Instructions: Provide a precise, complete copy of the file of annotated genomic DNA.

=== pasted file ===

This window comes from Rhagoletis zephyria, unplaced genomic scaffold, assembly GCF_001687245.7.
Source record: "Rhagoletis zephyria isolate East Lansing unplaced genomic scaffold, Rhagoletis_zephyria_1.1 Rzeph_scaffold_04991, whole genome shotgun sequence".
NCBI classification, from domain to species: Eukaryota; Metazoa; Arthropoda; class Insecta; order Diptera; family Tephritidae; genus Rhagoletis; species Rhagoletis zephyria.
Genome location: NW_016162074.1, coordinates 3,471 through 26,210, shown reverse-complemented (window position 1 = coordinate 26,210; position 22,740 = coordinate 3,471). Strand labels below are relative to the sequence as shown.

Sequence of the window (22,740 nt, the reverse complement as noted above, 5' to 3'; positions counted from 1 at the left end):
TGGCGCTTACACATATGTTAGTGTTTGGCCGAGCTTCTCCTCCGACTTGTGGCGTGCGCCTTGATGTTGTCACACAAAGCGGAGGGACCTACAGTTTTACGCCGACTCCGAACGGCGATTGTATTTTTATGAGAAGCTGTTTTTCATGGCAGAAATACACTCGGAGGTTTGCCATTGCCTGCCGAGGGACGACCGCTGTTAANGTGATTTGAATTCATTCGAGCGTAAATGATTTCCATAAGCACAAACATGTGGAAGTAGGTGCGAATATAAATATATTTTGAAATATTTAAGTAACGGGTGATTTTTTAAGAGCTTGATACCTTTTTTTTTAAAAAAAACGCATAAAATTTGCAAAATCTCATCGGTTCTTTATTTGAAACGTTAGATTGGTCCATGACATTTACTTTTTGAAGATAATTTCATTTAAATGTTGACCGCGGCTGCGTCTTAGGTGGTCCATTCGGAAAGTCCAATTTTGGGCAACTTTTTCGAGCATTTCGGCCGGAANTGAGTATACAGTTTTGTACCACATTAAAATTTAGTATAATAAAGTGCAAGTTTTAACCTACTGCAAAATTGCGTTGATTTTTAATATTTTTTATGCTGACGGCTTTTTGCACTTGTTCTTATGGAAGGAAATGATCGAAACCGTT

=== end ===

This window comes from Rhagoletis zephyria, unplaced genomic scaffold, assembly GCF_001687245.7.
Source record: "Rhagoletis zephyria isolate East Lansing unplaced genomic scaffold, Rhagoletis_zephyria_1.1 Rzeph_scaffold_04991, whole genome shotgun sequence".
NCBI classification, from domain to species: Eukaryota; Metazoa; Arthropoda; class Insecta; order Diptera; family Tephritidae; genus Rhagoletis; species Rhagoletis zephyria.
Genome location: NW_016162074.1, coordinates 3,471 through 26,210, shown reverse-complemented (window position 1 = coordinate 26,210; position 22,740 = coordinate 3,471). Strand labels below are relative to the sequence as shown.

Sequence of the window (22,740 nt, the reverse complement as noted above, 5' to 3'; positions counted from 1 at the left end):
TGGCGCTTACACATATGTTAGTGTTTGGCCGAGCTTCTCCTCCGACTTGTGGCGTGCGCCTTGATGTTGTCACACAAAGCGGAGGGACCTACAGTTTTACGCCGACTCCGAACGGCGATTGTATTTTTATGAGAAGCTGTTTTTCATGGCAGAAATACACTCGGAGGTTTGCCATTGCCTGCCGAGGGACGACCGCTGTTAANGTGATTTGAATTCATTCGAGCGTAAATGATTTCCATAAGCACAAACATGTGGAAGTAGGTGCGAATATAAATATATTTTGAAATATTTAAGTAACGGGTGATTTTTTAAGAGCTTGATACCTTTTTTTTTAAAAAAAACGCATAAAATTTGCAAAATCTCATCGGTTCTTTATTTGAAACGTTAGATTGGTCCATGACATTTACTTTTTGAAGATAATTTCATTTAAATGTTGACCGCGGCTGCGTCTTAGGTGGTCCATTCGGAAAGTCCAATTTTGGGCAACTTTTTCGAGCATTTCGGCCGGAANTGAGTATACAGTTTTGTACCACATTAAAATTTAGTATAATAAAGTGCAAGTTTTAACCTACTGCAAAATTGCGTTGATTTTTAATATTTTTTATGCTGACGGCTTTTTGCACTTGTTCTTATGGAAGGAAATGATCGAAACCGTT